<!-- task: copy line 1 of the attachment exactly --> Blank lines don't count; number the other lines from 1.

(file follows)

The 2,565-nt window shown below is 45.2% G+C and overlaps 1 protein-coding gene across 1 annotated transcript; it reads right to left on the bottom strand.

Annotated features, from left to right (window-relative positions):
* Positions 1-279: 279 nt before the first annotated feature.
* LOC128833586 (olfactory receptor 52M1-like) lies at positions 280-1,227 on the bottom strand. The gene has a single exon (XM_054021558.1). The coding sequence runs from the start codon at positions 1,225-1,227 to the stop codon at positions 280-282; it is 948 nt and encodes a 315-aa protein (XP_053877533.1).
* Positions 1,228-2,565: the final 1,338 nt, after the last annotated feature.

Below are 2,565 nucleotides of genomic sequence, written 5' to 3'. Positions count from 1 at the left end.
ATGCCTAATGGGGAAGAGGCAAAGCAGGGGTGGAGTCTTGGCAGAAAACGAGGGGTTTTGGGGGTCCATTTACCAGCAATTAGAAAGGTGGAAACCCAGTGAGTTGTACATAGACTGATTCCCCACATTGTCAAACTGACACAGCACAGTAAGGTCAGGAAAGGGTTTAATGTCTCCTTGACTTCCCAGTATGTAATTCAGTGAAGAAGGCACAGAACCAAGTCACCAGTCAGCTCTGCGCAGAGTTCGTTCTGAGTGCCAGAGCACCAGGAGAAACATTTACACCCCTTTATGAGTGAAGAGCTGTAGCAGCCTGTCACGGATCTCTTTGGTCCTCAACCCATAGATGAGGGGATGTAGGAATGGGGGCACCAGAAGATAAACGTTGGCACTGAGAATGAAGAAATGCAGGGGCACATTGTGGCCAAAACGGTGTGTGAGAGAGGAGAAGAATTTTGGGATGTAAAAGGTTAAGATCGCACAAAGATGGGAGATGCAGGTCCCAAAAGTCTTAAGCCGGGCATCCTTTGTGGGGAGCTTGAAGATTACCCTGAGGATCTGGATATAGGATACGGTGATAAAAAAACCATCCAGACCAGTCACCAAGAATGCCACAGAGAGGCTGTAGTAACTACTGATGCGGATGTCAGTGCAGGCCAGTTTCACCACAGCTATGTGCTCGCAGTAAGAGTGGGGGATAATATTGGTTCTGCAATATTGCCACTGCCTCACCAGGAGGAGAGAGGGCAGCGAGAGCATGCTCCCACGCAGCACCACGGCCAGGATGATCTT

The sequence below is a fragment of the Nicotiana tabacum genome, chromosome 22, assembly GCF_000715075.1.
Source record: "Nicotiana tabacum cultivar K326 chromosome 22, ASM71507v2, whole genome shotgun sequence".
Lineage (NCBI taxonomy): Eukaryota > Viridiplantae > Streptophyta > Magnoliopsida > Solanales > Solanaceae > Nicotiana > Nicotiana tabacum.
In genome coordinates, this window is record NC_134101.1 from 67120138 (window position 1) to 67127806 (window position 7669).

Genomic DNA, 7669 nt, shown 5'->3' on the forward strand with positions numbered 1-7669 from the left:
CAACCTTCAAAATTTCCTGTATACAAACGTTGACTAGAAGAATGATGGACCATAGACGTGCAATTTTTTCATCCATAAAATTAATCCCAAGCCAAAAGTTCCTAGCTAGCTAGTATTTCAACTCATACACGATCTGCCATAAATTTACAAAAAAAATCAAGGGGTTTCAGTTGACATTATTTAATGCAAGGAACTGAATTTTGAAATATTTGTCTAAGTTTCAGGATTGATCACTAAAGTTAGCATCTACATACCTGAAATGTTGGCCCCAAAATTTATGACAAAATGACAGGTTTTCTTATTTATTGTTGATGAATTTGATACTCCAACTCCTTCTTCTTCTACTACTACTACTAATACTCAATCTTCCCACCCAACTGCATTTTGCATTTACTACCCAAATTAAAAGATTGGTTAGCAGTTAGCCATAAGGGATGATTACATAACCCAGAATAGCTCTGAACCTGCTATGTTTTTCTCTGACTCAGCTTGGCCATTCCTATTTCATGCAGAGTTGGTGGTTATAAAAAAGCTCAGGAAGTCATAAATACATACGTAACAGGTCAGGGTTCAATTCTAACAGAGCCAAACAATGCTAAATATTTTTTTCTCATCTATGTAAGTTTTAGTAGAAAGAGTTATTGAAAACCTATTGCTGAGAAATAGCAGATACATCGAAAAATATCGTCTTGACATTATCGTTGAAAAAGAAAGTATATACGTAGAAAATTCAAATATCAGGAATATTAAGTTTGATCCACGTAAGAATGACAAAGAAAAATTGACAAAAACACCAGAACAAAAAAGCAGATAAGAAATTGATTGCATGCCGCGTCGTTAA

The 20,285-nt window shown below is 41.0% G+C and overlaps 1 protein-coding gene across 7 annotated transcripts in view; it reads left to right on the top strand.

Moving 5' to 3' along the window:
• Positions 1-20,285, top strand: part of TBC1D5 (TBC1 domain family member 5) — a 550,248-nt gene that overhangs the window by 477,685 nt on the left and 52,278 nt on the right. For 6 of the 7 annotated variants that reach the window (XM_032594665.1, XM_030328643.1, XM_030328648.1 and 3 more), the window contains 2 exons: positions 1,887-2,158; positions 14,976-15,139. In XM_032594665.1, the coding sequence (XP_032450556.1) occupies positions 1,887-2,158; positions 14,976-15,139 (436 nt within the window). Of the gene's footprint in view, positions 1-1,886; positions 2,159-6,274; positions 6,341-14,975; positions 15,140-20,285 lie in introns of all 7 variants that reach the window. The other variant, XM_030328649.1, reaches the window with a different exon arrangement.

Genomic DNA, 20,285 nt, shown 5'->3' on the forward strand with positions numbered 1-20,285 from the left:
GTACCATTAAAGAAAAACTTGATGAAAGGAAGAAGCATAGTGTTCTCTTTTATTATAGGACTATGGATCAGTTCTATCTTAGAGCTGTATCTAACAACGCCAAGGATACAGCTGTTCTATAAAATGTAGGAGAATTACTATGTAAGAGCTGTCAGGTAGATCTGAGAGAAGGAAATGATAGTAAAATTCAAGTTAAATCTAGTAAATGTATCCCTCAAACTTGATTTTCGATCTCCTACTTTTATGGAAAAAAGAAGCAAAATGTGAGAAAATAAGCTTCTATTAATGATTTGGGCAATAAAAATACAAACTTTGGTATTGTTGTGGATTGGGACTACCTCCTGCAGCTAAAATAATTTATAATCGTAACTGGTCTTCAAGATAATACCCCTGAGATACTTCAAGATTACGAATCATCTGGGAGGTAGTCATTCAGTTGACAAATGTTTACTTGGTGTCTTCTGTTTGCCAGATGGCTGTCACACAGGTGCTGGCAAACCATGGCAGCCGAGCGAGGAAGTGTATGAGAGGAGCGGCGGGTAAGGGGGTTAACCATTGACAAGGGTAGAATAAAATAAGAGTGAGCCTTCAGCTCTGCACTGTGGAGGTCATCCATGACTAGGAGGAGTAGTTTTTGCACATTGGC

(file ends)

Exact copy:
The 2,565-nt window shown below is 45.2% G+C and overlaps 1 protein-coding gene across 1 annotated transcript; it reads right to left on the bottom strand.